2) I guess it depends on the app, but when 3D apps exist on the Mac side, they're certified on standard Mac cards, whereas on the PC side often Quadros or whatever are required. It might have something to do with the fact that Apple writes the drivers. And what about that dual dual-link GeForce 6800 Ultra? That's basically a workstation card. Well, almost.

3) I agree, for internal hard drives. Don't forget the PCI slots are actually PCI-X though.
ECC matters when you need to be sure your calculations are correct (re: data corruption). Since most people working on workstation-class machines are doing highly-intensive work, it does matter.

Can you show me where these apps are "certified"? I've never seen this before.
The video cards are quite lacking. Yeah, the 6800 Ultra is nice but it does not have "professional" level features: genlock, hardware framelock, etc. Some of us have a need for these things for the work we do. That's why we buy Sun, SGI, or stick a $3000 Nvidia 3000G into a linux box. It matters. Apple needs to provide this for their box to be a serious consideration in a lot of markets.
     
OreoCookie
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Jul 27, 2004, 10:57 PM
 
Originally posted by klinux:
There is usually very little impact in real-word application for PATA v. SATA.

In addition, very few applications are SMP aware.

So out-of-box, I'd imagine Sun would be a better machine due to its RAM and large L2 cache.

And for the last time, 32 vs 64 bit's impact is not in performance but in addressable memory space. It is not as if a full 64 bit iTunes on a full 64-bit OS X will suddenly convert AAC twice as fast as 32-bit iTunes on 32-bit OS X.
In case of the Opteron, this is not correct. In 64 bit mode, there are additional registers available which do have an impact on performance. But unlike the G5, the Operton needs a `pure' 64 bit environment ...
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OreoCookie
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Jul 27, 2004, 11:00 PM
 
Originally posted by VukOnCrack:
Hmm... lots to mention here:

64 bit code all across can run slower than 32 bit code: think that every pointer in the app takes twice the memory, that's half as much data that can be stored in the chip's L1 cache, etc, etc. As people have mentioned, it's all about the memory space, double-precicion floats, and the occassional need for 64-bit ints.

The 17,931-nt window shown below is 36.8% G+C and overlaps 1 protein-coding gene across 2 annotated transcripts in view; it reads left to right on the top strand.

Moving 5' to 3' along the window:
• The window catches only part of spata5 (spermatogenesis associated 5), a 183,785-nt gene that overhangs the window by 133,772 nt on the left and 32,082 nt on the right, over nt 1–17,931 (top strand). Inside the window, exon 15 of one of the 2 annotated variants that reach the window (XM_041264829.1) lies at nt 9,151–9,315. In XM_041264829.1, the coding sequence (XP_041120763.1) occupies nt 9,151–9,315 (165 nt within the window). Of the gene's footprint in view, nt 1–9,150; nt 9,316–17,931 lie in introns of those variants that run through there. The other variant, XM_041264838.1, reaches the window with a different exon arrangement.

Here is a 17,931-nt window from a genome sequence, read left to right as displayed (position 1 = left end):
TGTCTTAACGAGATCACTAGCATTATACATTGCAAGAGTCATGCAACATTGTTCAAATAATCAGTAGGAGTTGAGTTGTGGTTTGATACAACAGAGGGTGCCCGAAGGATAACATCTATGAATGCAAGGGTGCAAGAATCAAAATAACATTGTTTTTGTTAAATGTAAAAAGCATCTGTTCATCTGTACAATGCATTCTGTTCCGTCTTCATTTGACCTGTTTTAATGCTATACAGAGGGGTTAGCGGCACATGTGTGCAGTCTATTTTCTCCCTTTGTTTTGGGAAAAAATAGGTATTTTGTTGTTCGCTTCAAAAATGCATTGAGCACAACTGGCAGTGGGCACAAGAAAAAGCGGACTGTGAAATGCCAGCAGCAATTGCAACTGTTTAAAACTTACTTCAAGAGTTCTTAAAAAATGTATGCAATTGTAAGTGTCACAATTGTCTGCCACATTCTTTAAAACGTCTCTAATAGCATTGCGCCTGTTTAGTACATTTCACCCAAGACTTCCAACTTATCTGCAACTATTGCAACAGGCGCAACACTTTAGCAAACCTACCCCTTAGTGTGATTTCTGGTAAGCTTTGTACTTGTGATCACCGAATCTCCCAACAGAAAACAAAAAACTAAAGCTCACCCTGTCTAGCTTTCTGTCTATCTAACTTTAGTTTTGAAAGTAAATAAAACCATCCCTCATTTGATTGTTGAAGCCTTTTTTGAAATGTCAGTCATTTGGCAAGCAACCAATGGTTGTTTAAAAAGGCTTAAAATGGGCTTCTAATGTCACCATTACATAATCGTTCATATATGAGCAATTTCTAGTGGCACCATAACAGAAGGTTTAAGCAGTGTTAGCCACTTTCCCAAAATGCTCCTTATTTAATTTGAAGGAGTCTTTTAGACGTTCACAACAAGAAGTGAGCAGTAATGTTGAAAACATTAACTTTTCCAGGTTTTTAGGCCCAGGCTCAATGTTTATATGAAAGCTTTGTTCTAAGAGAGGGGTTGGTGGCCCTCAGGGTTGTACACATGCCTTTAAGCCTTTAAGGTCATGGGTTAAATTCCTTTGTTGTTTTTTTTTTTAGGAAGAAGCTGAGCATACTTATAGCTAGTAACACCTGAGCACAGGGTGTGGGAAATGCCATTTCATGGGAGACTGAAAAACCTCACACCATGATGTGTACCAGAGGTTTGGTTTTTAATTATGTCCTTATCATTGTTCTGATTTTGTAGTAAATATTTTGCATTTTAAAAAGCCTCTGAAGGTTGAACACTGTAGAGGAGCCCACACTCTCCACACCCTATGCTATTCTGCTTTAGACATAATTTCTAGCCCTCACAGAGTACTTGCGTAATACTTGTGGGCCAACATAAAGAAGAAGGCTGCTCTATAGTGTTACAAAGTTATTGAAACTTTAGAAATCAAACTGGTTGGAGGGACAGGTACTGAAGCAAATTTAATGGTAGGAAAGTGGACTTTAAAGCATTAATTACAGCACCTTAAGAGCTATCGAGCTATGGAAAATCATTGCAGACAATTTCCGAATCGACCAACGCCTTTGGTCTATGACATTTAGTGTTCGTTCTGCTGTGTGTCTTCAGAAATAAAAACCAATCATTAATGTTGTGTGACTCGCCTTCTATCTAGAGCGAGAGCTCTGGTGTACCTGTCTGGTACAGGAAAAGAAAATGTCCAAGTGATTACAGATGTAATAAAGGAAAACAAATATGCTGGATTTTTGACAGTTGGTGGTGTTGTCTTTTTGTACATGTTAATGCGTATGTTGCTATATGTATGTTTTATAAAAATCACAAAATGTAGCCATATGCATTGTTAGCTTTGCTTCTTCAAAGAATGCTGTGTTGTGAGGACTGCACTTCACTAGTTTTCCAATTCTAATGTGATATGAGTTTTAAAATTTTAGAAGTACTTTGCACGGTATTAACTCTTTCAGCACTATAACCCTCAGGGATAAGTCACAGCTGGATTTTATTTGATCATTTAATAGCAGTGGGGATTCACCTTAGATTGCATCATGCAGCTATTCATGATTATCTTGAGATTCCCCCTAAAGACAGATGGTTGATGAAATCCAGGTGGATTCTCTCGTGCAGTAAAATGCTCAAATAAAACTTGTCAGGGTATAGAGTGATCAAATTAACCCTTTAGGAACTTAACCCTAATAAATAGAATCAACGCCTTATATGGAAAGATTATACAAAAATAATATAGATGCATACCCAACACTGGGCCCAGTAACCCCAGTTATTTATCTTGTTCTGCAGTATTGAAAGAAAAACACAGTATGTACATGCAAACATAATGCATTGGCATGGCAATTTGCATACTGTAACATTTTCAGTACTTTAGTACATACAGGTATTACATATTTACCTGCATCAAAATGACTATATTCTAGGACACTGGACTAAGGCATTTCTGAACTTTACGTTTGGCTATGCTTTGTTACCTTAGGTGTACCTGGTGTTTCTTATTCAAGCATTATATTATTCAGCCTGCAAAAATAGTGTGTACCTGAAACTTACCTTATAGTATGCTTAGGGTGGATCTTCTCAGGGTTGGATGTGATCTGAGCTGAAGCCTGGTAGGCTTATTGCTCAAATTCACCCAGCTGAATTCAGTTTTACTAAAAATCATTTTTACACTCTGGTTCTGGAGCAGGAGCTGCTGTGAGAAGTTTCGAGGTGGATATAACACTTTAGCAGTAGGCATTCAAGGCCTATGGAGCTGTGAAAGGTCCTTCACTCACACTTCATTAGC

Having said that, I suspect that the Opteron machine will be on par or slightly quicker in general with the two machines otherwise spec'ed evenly.

SGI? Do you know how much these systems cost? Their new Terzo workstation starts at over $20,000. *Starts*. There's a reason why SGI is dying and this is part of it.

For those who cannot imagine why you would need a Solaris or IRIX workstation, there still (unfortunately) is plenty of need. Lots of technical and scientific apps don't run of Mac. I use some of these apps. Yeah, I would love to see them on the Mac, but it usually doesn't make sense for the developer to port the app when you have a small niche market which is tied into certain hardware platforms for a variety of reasons. And some of these apps simply demand a true 64-bit runtime environment which OSX will not approach until Tiger.

I'd actually like to commend Sun for putting these machines on the market. I'm tired of Spacr, MIPS, etc. and it's nice to see a robust machine at a practicle price point.
Well, that depends very much on the app.
If the app works on e. g. IBM Power workstations, it is not too hard to port it to OS X, especially for console apps (for instance simulations in physics or so). The momentum behind OS X is increasing, too, as you can see from the emergence of XServe (and PowerMac) G5 clusters.
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OreoCookie
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Jul 27, 2004, 11:02 PM
 
Originally posted by Eug Wanker:
Except that Mac OS X is 32-bit, and will remain so until Tiger ships.


Dual booting is a pain.
It doesn't mention of the version of RedHat is 32 or 64 bit either.
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OreoCookie
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Jul 27, 2004, 11:03 PM
 
Originally posted by solagratia1600:
Just out of curiousity,

why is apple still stuck with low level of L2 Cache where most PCs have gone up to 1MB of L2 Cache. The PC laptops have also bumped up to 2GB of L2 Cache where as the G5s and powerbooks are still at 512K.

Is L2 Cache important in improving the speed of the computing task?